The aim of the study was to characterize subtle motor signs in children with moderate-severe traumatic brain injury in the chronic phase of injury.
Fourteen children with moderate (n = 6) or severe (n = 8) traumatic brain injury, ages 11–18 yrs, who had sustained their injury at least 1-yr before study participation (range 1–14 yrs since injury), and 14 matched typically developing controls were examined using the Physical and Neurological Examination of Subtle Signs (PANESS). To examine the neural correlates of subtle motor signs, measures of total cerebral volume and motor/premotor volume were derived from magnetic resonance imaging.
Children with traumatic brain injury had significantly poorer PANESS performance than controls on the total timed subscore, proximal overflow, and the PANESS total score. Participants with severe traumatic brain injury had greater proximal overflow than those with moderate injury, after controlling for age at injury. Across all participants, greater proximal overflow correlated with reduced total cerebral volume, whereas within the traumatic brain injury group, reduced motor/premotor volume correlated with lower PANESS total score.
The study highlights the importance of examining subtle motor signs including overflow during clinical evaluation of chronic pediatric traumatic brain injury and establishes the clinical utility of the PANESS as a measure sensitive to chronic subtle motor signs in this population.
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From the Kennedy Krieger Institute, Baltimore, Maryland (JEC, JS, BSS, EMM, SHM, SJS); Department of Physical Medicine and Rehabilitation, Johns Hopkins University School of Medicine, Baltimore, Maryland (JEC, BSS, SJS); Department of Neurology, Johns Hopkins University School of Medicine, Baltimore, Maryland (SHM); Department of Pediatrics, Johns Hopkins University School of Medicine, Baltimore, Maryland (SJS); and Department of Psychiatry and Behavioral Sciences, Johns Hopkins University School of Medicine, Baltimore, Maryland (BSS, EMM).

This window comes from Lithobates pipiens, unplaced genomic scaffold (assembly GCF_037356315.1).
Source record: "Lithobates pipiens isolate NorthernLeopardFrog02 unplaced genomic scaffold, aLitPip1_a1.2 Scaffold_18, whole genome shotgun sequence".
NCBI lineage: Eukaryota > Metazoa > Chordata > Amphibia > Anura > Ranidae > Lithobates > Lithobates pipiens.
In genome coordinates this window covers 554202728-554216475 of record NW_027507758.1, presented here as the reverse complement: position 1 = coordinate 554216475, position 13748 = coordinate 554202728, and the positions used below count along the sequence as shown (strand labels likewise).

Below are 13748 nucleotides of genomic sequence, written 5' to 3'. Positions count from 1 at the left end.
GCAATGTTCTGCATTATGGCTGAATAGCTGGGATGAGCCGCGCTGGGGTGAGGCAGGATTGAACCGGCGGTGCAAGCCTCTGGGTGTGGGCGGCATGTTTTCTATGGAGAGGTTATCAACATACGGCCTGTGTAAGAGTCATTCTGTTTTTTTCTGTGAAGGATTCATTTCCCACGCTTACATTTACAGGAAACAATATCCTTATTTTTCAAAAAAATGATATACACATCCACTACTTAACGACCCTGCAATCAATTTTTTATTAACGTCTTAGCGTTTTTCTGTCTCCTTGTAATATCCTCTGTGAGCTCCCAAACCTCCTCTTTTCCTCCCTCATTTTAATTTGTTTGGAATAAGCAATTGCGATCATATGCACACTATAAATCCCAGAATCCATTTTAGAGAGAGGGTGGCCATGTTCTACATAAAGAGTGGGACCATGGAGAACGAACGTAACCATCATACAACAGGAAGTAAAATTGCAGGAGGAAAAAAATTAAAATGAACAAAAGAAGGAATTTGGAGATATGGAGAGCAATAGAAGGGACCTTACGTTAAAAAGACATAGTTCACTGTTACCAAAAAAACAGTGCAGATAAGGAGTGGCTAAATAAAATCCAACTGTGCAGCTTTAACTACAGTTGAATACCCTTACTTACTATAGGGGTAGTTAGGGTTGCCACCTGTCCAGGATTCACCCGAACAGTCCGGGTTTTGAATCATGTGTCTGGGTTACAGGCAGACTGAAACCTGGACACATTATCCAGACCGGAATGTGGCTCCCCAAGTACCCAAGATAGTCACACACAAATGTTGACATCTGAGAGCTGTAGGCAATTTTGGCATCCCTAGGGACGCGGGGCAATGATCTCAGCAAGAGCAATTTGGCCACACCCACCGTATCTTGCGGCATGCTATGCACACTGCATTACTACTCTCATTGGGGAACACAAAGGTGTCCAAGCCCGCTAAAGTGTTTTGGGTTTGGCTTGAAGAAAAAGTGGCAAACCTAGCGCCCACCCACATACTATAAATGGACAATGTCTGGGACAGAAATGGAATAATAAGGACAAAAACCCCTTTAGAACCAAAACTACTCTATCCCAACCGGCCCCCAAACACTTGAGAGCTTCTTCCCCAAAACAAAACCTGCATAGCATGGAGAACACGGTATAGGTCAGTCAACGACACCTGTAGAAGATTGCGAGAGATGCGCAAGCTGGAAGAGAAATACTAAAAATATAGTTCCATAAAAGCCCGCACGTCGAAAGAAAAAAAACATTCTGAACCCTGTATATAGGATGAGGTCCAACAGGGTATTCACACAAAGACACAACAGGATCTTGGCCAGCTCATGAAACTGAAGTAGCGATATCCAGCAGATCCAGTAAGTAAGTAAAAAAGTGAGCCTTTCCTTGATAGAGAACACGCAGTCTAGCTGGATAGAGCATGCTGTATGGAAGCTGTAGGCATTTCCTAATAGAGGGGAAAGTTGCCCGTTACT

All correspondence should be addressed to: Stacy J. Suskauer, MD, Kennedy Krieger Institute, 716 N Broadway, Baltimore, MD 21205.
This study was supported by the National Institutes of Health (S.S.: K23HD06161, UL1TR001079-04, K12 HD001097, and R01HD090266). Rehabilitation Research Experience for Medical Students (RREMS) program and Craig H. Neilson Foundation (J.S.).
This study was completed while Dr. Sibel was at Kennedy Krieger Institute; she is currently at MedStar Baltimore Hospitals.
Financial disclosure statements have been obtained, and no conflicts of interest have been reported by the authors or by any individuals in control of the content of this article.
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Online date: 14 12, 2018